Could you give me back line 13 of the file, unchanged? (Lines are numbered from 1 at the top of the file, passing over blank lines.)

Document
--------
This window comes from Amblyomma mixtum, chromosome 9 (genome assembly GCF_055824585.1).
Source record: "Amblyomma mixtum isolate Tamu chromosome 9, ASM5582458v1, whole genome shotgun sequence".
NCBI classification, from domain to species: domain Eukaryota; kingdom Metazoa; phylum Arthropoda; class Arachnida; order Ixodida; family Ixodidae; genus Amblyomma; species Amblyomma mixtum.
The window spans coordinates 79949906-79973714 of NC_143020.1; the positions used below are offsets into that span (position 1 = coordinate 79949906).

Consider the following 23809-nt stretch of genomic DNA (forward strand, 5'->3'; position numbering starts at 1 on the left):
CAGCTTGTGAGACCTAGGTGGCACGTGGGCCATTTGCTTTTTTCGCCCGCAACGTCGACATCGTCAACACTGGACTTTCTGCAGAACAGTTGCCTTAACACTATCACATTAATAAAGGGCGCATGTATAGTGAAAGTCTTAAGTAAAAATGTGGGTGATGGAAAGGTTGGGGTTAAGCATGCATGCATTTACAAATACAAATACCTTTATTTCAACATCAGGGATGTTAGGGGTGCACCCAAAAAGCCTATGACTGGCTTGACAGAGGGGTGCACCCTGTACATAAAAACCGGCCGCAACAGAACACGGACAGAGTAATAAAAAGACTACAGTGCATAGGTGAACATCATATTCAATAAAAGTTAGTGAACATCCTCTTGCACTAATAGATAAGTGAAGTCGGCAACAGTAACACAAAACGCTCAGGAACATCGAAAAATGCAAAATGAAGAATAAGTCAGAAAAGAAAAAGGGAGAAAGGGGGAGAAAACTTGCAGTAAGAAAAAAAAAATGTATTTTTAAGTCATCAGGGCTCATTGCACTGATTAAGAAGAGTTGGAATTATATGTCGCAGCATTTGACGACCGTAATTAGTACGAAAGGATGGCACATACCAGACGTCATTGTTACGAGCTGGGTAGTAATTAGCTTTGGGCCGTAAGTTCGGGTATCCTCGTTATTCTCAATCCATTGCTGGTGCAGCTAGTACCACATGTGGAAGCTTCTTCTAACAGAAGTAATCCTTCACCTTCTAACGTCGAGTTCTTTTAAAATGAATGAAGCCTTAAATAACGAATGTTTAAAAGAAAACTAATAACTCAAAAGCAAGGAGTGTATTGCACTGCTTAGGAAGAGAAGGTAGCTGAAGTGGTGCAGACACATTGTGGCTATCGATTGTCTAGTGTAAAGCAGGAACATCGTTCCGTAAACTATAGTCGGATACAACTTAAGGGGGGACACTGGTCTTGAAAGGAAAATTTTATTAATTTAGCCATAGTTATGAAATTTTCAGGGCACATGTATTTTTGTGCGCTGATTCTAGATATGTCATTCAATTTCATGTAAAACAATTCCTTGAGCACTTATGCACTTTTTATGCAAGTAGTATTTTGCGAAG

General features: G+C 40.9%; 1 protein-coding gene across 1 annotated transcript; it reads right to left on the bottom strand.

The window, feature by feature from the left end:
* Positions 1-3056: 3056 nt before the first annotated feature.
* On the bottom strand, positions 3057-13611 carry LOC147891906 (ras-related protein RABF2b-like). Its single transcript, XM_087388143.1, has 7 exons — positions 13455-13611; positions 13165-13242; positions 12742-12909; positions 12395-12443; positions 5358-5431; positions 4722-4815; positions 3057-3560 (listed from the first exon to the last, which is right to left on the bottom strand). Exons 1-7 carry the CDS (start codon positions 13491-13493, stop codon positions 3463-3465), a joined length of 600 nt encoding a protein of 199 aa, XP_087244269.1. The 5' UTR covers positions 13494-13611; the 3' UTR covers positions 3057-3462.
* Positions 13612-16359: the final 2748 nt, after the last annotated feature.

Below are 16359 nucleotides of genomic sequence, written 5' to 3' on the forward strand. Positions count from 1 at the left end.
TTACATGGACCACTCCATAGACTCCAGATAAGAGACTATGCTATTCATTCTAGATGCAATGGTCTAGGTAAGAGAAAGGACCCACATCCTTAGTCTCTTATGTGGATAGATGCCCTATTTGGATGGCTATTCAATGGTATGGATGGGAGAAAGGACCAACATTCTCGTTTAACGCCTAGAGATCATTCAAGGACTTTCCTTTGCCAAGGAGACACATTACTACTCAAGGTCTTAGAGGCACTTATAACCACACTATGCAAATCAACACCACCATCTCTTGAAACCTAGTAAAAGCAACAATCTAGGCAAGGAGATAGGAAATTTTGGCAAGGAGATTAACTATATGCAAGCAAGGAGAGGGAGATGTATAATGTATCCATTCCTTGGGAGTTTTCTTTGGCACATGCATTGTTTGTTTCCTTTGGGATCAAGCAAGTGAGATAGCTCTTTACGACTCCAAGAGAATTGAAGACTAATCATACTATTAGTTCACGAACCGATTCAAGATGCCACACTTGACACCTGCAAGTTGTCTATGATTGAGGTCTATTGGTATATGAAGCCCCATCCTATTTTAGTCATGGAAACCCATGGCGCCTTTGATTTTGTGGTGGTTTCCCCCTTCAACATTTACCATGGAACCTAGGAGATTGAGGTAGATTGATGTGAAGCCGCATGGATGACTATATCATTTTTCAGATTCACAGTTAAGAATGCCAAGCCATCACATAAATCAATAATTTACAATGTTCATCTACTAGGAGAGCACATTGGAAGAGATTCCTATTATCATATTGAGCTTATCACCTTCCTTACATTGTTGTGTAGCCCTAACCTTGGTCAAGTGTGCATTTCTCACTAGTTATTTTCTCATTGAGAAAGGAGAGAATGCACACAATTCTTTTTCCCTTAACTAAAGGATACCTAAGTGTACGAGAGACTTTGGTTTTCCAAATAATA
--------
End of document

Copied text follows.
TTACATGGACCACTCCATAGACTCCAGATAAGAGACTATGCTATTCATTCTAGATGCAATGGTCTAGGTAAGAGAAAGGACCCACATCCTTAGTCTCTTATGTGGATAGATGCCCTATTTGGATGGCTATTCAATGGTATGGATGGGAGAAAGGACCAACATTCTCGTTTAACGCCTAGAGATCATTCAAGGACTTTCCTTTGCCAAGGAGACACATTACTACTCAAGGTCTTAGAGGCACTTATAACCACACTATGCAAATCAACACCACCATCTCTTGAAACCTAGTAAAAGCAACAATCTAGGCAAGGAGATAGGAAATTTTGGCAAGGAGATTAACTATATGCAAGCAAGGAGAGGGAGATGTATAATGTATCCATTCCTTGGGAGTTTTCTTTGGCACATGCATTGTTTGTTTCCTTTGGGATCAAGCAAGTGAGATAGCTCTTTACGACTCCAAGAGAATTGAAGACTAATCATACTATTAGTTCACGAACCGATTCAAGATGCCACACTTGACACCTGCAAGTTGTCTATGATTGAGGTCTATTGGTATATGAAGCCCCATCCTATTTTAGTCATGGAAACCCATGGCGCCTTTGATTTTGTGGTGGTTTCCCCCTTCAACATTTACCATGGAACCTAGGAGATTGAGGTAGATTGATGTGAAGCCGCATGGATGACTATATCATTTTTCAGATTCACAGTTAAGAATGCCAAGCCATCACATAAATCAATAATTTACAATGTTCATCTACTAGGAGAGCACATTGGAAGAGATTCCTATTATCATATTGAGCTTATCACCTTCCTTACATTGTTGTGTAGCCCTAACCTTGGTCAAGTGTGCATTTCTCACTAGTTATTTTCTCATTGAGAAAGGAGAGAATGCACACAATTCTTTTTCCCTTAACTAAAGGATACCTAAGTGTACGAGAGACTTTGGTTTTCCAAATAATA